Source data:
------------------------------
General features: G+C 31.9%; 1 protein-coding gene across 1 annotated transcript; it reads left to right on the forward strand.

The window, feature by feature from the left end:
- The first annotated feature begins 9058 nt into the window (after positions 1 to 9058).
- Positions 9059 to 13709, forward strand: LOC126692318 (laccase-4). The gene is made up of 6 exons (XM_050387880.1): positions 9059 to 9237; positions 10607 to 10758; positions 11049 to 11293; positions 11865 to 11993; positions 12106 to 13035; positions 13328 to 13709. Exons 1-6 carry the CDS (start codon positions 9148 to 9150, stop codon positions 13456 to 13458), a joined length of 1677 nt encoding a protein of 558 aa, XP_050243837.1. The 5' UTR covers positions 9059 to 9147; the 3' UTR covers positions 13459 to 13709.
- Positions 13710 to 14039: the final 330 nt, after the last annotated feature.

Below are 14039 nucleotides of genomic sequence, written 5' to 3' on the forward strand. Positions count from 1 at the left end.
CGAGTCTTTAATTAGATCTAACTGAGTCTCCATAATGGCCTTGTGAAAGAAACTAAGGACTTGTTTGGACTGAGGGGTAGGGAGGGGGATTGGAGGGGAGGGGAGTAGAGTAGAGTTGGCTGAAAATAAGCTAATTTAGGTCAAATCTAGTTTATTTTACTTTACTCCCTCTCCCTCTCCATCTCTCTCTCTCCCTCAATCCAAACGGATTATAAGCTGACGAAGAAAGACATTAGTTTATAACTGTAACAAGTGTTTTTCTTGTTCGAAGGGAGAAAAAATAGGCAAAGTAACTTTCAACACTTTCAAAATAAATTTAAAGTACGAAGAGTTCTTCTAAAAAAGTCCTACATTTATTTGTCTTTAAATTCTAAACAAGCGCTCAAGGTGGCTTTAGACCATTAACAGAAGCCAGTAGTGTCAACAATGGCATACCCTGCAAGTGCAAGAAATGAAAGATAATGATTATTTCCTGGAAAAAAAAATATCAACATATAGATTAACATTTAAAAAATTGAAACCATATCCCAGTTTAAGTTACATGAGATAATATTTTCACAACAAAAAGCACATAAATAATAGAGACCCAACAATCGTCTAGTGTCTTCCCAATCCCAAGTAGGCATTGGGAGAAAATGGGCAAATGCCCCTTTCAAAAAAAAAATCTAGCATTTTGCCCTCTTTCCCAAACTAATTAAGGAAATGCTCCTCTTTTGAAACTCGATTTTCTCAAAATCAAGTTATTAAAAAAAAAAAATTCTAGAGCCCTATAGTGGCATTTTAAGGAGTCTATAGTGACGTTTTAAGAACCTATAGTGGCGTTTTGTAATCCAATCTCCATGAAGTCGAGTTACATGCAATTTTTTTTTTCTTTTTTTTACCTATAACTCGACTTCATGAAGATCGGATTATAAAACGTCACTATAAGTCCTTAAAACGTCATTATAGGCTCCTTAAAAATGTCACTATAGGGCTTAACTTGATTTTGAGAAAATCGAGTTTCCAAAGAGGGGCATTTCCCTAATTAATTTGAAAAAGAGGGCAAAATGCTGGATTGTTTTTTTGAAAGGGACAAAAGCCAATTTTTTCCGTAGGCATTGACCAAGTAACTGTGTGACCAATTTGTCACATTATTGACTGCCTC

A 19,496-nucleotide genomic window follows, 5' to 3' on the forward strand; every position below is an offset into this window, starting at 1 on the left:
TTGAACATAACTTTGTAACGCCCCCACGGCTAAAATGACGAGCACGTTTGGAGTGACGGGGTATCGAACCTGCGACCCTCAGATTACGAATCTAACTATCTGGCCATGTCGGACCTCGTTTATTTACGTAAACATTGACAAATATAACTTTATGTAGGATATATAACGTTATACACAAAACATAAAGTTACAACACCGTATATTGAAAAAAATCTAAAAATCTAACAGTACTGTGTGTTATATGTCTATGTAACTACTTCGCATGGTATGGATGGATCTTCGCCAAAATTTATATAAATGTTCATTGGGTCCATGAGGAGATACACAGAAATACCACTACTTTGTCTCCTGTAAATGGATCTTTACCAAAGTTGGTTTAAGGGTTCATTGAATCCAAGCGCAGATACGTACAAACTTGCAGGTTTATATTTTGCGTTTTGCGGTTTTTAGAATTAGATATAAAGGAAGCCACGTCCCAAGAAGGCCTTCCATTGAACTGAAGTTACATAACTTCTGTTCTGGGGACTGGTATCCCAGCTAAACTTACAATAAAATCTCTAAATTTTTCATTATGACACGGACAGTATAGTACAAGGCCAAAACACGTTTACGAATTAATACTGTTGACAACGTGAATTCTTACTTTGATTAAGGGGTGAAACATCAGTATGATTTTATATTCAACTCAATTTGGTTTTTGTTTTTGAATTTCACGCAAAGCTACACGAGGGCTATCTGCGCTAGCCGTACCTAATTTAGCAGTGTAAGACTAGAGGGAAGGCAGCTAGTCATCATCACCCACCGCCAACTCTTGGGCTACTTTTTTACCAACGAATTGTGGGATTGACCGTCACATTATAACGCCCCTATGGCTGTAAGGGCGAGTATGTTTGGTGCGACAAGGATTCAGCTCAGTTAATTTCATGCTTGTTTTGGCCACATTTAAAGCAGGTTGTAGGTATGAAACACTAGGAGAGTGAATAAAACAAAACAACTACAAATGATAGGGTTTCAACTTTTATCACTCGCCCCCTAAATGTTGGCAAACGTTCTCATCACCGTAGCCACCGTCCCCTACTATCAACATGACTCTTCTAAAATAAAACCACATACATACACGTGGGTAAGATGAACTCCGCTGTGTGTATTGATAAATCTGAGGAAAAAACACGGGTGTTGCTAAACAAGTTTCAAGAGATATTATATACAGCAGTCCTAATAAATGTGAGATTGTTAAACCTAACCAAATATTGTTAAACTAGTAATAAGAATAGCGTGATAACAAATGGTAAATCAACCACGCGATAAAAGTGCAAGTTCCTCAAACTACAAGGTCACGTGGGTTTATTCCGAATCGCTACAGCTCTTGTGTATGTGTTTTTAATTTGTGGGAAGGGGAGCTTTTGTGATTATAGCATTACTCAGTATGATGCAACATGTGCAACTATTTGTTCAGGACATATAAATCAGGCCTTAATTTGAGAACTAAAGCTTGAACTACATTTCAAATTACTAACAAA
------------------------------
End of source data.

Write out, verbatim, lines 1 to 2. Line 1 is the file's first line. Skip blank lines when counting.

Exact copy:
General features: G+C 31.9%; 1 protein-coding gene across 1 annotated transcript; it reads left to right on the forward strand.

The window, feature by feature from the left end: